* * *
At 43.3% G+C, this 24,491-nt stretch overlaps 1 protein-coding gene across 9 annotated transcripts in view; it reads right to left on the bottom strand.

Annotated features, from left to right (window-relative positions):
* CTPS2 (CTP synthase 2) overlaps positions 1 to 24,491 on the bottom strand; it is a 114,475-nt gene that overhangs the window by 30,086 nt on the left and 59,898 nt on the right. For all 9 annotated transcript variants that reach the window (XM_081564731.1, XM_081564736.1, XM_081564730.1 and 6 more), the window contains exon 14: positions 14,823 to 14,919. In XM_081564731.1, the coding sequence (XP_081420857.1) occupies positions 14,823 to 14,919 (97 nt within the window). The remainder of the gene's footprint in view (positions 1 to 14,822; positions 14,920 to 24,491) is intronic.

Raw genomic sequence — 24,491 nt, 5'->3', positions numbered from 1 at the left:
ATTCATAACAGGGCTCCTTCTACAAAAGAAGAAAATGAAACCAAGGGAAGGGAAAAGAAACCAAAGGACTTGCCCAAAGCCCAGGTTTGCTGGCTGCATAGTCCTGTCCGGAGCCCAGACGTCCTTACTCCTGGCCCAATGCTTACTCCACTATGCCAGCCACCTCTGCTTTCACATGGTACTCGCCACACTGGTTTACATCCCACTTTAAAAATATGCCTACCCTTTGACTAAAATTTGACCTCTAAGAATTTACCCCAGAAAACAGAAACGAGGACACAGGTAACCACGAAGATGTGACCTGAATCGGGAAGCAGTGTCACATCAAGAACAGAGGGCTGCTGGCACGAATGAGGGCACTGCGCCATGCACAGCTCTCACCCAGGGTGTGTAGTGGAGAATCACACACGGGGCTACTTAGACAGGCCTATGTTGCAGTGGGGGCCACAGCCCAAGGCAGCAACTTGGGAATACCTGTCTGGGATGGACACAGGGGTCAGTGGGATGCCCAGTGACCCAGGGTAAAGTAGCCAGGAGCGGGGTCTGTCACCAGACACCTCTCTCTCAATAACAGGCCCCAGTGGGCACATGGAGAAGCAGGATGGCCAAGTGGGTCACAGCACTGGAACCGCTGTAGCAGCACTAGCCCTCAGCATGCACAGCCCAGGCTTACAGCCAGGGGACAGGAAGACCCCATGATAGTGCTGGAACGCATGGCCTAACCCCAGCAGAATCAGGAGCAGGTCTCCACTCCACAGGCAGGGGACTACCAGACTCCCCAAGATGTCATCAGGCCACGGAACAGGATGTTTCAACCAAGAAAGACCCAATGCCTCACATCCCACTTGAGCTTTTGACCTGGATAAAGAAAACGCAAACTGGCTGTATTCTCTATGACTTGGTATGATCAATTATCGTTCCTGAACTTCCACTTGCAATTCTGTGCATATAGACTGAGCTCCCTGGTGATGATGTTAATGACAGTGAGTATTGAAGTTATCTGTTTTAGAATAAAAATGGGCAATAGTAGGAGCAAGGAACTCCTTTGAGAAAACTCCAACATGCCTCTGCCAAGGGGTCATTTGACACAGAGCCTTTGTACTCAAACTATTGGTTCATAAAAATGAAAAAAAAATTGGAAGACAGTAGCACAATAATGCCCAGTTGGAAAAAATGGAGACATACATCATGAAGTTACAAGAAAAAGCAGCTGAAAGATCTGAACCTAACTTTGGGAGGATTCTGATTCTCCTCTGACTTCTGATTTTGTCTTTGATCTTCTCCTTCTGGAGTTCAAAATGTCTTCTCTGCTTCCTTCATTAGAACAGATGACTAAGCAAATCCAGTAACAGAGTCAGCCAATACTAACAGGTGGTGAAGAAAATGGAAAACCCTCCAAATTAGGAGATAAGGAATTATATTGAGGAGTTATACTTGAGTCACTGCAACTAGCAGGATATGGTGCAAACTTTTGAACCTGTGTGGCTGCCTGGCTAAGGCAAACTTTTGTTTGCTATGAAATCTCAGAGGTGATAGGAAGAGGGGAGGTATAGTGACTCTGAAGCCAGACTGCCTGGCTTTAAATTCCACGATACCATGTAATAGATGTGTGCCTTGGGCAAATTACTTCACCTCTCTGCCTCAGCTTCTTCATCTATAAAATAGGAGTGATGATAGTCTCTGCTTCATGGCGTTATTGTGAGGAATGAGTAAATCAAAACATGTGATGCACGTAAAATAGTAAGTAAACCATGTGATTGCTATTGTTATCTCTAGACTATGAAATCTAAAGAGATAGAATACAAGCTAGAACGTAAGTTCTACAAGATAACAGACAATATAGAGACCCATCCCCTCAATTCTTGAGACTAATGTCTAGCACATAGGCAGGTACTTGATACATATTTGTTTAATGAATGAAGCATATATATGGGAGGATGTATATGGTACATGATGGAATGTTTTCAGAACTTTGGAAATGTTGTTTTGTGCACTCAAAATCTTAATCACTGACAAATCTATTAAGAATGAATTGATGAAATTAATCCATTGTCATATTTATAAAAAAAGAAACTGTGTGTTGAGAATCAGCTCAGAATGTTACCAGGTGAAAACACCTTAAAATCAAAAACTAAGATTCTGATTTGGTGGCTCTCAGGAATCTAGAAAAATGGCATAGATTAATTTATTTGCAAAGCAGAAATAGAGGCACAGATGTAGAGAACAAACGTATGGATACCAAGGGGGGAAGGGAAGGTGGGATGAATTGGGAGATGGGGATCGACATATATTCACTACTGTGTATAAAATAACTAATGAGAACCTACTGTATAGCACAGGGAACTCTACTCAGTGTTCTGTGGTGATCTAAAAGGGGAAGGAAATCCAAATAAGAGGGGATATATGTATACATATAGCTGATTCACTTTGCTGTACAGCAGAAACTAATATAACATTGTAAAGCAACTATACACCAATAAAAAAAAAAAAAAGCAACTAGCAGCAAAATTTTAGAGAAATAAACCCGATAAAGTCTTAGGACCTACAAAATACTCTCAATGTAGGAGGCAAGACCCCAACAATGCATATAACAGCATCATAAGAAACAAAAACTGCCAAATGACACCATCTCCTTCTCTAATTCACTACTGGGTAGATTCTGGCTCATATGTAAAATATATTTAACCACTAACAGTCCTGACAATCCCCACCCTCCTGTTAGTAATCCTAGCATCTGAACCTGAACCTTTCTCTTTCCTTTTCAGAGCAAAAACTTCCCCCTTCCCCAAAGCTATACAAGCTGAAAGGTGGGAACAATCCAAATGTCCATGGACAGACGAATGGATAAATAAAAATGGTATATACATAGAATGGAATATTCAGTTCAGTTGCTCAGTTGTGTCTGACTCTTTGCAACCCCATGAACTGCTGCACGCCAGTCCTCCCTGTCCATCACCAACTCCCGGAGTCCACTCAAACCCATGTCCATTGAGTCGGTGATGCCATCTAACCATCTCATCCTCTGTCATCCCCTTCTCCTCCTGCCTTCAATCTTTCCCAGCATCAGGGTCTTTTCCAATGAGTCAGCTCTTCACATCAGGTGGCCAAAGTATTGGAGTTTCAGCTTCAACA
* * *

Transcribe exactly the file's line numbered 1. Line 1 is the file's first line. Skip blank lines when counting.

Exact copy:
At 43.3% G+C, this 24,491-nt stretch overlaps 1 protein-coding gene across 9 annotated transcripts in view; it reads right to left on the bottom strand.